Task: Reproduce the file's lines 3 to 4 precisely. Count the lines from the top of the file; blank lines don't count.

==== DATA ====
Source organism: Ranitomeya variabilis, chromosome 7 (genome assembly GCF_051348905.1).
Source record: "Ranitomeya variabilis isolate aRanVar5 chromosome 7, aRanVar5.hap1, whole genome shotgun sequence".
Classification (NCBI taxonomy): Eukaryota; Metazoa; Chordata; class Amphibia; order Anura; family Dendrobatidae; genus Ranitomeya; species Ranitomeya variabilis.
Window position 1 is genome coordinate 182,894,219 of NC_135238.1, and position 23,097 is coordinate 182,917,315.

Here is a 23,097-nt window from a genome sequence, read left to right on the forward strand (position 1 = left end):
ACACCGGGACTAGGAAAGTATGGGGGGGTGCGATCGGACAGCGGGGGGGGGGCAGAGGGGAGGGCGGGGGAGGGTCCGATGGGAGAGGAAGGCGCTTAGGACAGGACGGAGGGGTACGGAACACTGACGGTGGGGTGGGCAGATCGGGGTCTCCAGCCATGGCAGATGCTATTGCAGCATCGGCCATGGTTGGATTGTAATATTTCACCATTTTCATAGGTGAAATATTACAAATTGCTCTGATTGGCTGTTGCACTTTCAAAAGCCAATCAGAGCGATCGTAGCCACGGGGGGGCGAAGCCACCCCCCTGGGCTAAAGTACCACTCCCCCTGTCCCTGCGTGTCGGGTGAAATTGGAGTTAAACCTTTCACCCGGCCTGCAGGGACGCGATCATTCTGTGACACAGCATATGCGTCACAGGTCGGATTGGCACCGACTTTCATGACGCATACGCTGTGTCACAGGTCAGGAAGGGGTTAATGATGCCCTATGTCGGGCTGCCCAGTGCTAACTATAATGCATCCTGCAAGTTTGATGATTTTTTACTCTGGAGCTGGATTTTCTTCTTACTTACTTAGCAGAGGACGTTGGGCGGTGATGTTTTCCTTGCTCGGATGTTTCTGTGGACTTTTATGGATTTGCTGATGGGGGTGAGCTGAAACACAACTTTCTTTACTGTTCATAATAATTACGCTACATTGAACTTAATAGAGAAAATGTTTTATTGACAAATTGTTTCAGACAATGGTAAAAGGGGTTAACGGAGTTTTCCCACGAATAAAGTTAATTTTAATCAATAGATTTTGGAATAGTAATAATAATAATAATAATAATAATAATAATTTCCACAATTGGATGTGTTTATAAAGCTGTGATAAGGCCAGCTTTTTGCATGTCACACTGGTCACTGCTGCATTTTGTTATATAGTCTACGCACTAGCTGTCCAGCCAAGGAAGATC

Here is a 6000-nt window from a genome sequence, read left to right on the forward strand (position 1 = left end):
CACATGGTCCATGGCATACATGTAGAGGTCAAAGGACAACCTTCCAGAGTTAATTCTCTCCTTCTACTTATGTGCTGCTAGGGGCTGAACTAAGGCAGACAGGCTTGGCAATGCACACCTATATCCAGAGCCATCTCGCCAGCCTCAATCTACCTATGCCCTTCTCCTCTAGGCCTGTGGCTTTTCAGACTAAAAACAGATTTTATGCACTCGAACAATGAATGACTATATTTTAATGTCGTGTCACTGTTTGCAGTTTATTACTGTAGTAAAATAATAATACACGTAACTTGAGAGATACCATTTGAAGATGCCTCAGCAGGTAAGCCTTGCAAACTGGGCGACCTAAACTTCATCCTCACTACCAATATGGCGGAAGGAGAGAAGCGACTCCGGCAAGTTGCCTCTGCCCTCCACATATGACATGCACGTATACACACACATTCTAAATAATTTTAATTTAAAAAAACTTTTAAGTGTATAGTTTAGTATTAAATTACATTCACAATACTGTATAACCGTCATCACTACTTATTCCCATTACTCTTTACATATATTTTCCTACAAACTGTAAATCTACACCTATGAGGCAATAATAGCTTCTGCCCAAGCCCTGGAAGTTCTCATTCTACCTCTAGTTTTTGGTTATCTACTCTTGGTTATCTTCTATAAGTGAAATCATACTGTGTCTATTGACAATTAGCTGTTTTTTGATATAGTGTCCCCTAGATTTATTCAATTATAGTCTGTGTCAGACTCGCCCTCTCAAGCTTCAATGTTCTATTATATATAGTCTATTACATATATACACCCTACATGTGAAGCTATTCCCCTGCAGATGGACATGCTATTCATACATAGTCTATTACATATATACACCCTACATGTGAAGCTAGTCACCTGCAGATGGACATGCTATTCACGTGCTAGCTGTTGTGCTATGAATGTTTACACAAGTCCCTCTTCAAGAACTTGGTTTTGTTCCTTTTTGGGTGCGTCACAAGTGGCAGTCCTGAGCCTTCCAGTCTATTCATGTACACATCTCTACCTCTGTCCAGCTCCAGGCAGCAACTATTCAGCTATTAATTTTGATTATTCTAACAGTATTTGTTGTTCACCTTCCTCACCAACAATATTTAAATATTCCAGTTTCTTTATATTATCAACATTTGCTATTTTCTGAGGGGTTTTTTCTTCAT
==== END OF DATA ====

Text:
Classification (NCBI taxonomy): Eukaryota; Metazoa; Chordata; class Amphibia; order Anura; family Dendrobatidae; genus Ranitomeya; species Ranitomeya variabilis.
Window position 1 is genome coordinate 182,894,219 of NC_135238.1, and position 23,097 is coordinate 182,917,315.